cover of book
 

Toxic and Intoxicating Oil: Discovery, Resistance, and Justice in Aotearoa New Zealand
by Patricia Widener
Rutgers University Press, 2021
Paper: 978-1-9788-0503-3 | eISBN: 978-1-9788-1410-3 | Cloth: 978-1-9788-0504-0
Library of Congress Classification HD9578.N45W53 2021
Dewey Decimal Classification 338.27280993

ABOUT THIS BOOK | AUTHOR BIOGRAPHY | REVIEWS
ABOUT THIS BOOK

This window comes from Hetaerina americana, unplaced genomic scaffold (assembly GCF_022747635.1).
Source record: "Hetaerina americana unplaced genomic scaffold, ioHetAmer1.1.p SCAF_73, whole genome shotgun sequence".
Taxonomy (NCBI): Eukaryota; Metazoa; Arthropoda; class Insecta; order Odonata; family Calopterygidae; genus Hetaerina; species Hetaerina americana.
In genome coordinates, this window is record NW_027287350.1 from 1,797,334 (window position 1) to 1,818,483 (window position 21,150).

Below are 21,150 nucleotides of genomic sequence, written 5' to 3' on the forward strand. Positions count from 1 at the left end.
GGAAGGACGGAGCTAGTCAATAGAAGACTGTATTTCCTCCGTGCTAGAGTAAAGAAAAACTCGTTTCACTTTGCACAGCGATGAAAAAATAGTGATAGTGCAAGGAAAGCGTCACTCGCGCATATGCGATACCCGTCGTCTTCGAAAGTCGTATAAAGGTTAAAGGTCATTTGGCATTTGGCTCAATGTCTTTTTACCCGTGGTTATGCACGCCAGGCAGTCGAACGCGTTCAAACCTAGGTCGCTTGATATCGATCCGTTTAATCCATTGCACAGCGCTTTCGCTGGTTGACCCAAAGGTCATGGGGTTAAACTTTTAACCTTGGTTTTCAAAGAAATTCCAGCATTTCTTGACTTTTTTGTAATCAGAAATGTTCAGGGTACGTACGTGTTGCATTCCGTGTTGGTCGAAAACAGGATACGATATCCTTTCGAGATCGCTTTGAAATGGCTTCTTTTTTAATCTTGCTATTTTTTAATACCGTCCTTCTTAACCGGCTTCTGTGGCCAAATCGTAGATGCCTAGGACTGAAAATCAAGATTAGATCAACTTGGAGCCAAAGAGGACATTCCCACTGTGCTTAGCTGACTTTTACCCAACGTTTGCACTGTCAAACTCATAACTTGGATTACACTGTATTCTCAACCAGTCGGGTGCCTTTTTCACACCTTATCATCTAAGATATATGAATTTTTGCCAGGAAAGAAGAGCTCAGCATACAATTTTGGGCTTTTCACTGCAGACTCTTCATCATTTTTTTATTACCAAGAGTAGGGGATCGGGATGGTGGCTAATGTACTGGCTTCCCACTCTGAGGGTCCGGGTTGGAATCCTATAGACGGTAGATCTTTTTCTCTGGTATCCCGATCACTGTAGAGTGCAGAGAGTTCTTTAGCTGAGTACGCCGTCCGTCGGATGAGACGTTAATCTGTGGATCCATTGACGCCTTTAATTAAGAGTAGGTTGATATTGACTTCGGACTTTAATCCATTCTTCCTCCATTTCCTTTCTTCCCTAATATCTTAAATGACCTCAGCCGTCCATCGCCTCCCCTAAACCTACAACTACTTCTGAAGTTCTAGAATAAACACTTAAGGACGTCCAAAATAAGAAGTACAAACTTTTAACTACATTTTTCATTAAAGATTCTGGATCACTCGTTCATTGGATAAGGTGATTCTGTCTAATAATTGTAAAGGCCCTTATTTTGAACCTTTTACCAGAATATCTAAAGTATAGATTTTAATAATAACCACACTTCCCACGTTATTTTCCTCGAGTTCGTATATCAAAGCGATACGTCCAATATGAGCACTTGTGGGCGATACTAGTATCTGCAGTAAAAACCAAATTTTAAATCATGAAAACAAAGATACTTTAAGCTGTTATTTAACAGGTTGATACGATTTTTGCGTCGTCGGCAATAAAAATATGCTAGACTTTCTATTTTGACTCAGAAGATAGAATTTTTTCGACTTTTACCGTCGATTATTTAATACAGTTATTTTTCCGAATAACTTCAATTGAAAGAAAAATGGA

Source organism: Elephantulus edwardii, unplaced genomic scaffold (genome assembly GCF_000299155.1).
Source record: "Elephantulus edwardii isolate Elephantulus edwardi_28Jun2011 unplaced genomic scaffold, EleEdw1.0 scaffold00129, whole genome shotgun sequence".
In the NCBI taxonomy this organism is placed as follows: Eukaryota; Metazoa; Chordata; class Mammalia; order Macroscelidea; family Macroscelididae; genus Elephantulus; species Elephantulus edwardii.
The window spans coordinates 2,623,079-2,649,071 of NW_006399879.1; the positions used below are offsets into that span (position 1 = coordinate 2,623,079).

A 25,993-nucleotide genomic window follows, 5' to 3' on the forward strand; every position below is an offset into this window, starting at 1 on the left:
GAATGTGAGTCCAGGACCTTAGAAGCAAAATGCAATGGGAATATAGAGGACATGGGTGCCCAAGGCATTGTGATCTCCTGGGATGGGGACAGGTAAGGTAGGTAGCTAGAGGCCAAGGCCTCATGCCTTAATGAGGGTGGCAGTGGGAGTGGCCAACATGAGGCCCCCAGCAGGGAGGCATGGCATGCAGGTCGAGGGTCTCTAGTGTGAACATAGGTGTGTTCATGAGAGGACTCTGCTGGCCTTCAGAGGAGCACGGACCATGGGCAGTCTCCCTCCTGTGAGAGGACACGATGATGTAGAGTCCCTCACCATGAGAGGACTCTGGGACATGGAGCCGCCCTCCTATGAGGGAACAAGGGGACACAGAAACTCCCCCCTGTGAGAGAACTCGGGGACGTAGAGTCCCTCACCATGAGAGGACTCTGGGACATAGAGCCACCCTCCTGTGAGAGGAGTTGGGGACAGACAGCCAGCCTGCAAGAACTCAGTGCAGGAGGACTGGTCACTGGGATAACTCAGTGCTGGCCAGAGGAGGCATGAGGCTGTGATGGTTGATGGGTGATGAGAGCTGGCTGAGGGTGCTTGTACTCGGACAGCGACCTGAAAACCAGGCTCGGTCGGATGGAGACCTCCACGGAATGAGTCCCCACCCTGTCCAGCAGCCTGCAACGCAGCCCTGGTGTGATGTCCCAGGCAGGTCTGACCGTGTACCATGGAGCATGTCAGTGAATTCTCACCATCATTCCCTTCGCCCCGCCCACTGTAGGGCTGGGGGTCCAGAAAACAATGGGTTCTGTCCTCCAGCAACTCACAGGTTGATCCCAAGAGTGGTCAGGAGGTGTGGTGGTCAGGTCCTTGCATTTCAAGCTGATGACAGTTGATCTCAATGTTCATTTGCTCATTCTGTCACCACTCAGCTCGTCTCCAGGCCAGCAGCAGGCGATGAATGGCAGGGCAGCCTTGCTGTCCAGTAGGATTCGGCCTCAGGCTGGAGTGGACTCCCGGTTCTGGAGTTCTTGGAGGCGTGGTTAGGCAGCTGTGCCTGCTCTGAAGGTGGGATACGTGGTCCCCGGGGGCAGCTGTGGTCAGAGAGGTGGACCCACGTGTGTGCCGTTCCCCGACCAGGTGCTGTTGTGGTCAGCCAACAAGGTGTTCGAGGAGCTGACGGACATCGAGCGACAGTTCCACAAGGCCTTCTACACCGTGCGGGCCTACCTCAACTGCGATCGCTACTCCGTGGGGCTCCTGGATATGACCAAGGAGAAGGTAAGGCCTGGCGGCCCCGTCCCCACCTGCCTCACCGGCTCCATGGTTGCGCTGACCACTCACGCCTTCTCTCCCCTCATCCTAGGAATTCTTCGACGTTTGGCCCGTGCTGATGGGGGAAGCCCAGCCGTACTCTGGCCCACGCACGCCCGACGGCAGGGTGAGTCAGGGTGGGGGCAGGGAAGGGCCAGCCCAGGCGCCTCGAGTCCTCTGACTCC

When oil and gas exploration was expanding across Aotearoa New Zealand, Patricia Widener was there interviewing affected residents and environmental and climate activists, and attending community meetings and anti-drilling rallies. Exploration was occurring on an unprecedented scale when oil disasters dwelled in recent memory, socioecological worries were high, campaigns for climate action were becoming global, and transitioning toward a low carbon society seemed possible. Yet unlike other communities who have experienced either an oil spill, or hydraulic fracturing, or offshore exploration, or climate fears, or disputes over unresolved Indigenous claims, New Zealanders were facing each one almost simultaneously. Collectively, these grievances created the foundation for an organized civil society to construct and then magnify a comprehensive critical oil narrative--in dialogue, practice, and aspiration. Community advocates and socioecological activists mobilized for their health and well-being, for their neighborhoods and beaches, for Planet Earth and Planet Ocean, and for terrestrial and aquatic species and ecosystems. They rallied against toxic, climate-altering pollution; the extraction of fossil fuels; a myriad of historic and contemporary inequities; and for local, just, and sustainable communities, ecologies, economies, and/or energy sources. In this allied ethnography, quotes are used extensively to convey the tenor of some of the country’s most passionate and committed people. By analyzing the intersections of a social movement and the political economy of oil, Widener reveals a nuanced story of oil resistance and promotion at a time when many anti-drilling activists believed themselves to be on the front lines of the industry’s inevitable decline.
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